Radiofrequency ablation during breast cancer surgery can provide effective alternative to XRT

Radiofrequency ablation of the lumpectomy site during breast cancer surgery can provide an effective alternative to post-operative external radiation therapy (XRT) and reduce repeat surgeries to achieve clear tumor margins, according to one of the first published long-term studies to examine this new treatment protocol. Researchers reported this week at the American Society of Breast Surgeons (ASBrS) Annual Meeting that utilizing radiofrequency-generated heat to create an added disease-free zone around the tumor cavity is at least as effective in preventing local tumor recurrence as XRT following surgery. In many cases, ablation also extended the disease-free zone sufficiently to eliminate the need for repeat surgery to correct inadequate disease-free tumor margins identified in post-operative pathology examination.    

"Radiation has a range of difficult side effects, including shrinkage of breast tissue, loss of sensation and damage to nearby healthy tissue," comments lead study author V. Suzanne Klimberg, MD, FACS, Muriel Balsam Chair in Surgical Oncology and Professor of Surgery and Pathology at the University of Arkansas for Medical Sciences, Director of the Breast Cancer Program at the Winthrop P. Rockefeller Institute of the University of Arkansas for Medical Sciences, and President-Elect of the ASBrS. "Additionally, for patients in rural areas in the US and around the world, XRT—the standard of care following lumpectomy surgery—simply isn't an option if a therapy center is not located nearby. Today, these patients have no choice but mastectomy."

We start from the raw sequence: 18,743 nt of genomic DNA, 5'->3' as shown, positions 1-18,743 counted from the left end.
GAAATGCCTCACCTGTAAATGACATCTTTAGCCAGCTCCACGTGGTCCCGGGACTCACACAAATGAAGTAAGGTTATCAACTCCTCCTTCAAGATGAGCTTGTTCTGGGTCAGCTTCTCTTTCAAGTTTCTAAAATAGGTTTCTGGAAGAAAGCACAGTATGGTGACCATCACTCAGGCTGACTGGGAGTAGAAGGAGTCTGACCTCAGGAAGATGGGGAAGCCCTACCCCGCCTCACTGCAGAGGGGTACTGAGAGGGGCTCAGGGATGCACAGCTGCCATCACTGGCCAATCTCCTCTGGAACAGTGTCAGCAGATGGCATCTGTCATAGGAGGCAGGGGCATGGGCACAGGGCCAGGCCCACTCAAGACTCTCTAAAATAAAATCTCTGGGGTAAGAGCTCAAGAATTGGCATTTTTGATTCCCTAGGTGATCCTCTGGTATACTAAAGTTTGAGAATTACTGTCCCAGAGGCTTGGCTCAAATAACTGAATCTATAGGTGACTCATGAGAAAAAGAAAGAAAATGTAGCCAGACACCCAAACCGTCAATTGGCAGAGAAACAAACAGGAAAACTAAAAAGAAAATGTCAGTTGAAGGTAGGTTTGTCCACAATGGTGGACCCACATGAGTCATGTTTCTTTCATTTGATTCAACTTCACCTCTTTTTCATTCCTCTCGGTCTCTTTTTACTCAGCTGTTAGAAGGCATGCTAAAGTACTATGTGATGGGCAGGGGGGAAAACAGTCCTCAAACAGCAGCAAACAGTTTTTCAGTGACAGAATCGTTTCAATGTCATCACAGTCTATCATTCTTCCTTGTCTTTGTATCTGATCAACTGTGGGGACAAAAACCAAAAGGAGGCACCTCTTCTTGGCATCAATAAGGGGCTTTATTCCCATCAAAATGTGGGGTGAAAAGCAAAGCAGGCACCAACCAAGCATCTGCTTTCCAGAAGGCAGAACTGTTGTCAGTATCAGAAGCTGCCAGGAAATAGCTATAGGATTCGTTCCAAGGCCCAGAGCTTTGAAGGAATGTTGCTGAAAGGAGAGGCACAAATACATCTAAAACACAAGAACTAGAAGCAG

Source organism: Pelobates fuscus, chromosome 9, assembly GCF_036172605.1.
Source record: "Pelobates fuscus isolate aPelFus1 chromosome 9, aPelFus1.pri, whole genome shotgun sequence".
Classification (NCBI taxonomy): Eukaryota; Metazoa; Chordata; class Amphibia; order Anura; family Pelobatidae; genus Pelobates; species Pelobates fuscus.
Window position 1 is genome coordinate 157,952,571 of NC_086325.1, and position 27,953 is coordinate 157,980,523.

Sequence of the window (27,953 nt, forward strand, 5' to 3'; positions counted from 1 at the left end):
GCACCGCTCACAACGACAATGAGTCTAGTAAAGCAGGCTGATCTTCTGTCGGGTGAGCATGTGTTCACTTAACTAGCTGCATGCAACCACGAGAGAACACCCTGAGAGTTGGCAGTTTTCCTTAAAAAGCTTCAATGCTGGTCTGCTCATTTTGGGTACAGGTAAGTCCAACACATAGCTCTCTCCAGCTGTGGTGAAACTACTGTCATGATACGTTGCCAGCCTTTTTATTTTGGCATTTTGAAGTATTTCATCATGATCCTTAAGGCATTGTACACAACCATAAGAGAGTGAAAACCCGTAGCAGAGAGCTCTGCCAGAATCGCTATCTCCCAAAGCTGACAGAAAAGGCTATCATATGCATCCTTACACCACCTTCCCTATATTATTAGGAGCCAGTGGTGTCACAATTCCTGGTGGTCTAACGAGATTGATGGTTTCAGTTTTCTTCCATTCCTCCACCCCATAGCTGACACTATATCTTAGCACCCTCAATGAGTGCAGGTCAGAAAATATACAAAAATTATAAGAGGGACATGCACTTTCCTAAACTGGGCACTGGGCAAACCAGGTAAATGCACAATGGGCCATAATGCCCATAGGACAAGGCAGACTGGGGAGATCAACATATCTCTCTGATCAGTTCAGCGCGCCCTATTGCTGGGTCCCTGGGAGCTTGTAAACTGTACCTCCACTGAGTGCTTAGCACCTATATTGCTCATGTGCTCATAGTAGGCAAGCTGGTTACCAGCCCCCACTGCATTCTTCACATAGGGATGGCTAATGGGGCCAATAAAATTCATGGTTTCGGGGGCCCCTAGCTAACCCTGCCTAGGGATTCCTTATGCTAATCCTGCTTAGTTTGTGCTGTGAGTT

In the study, 60 patients with invasive cancer underwent tumor excision (lumpectomy surgery) followed by radiofrequency ablation (eRFA) at 100 degrees C for 15 minutes with a real-time radiofrequency probe to extend the radius of the lumpectomy cavity by 1 cm. None of the patients received adjunctive XRT.

Source:

University of Arkansas

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Comments

  1. del cath del cath United States says:

    This is very interesting!

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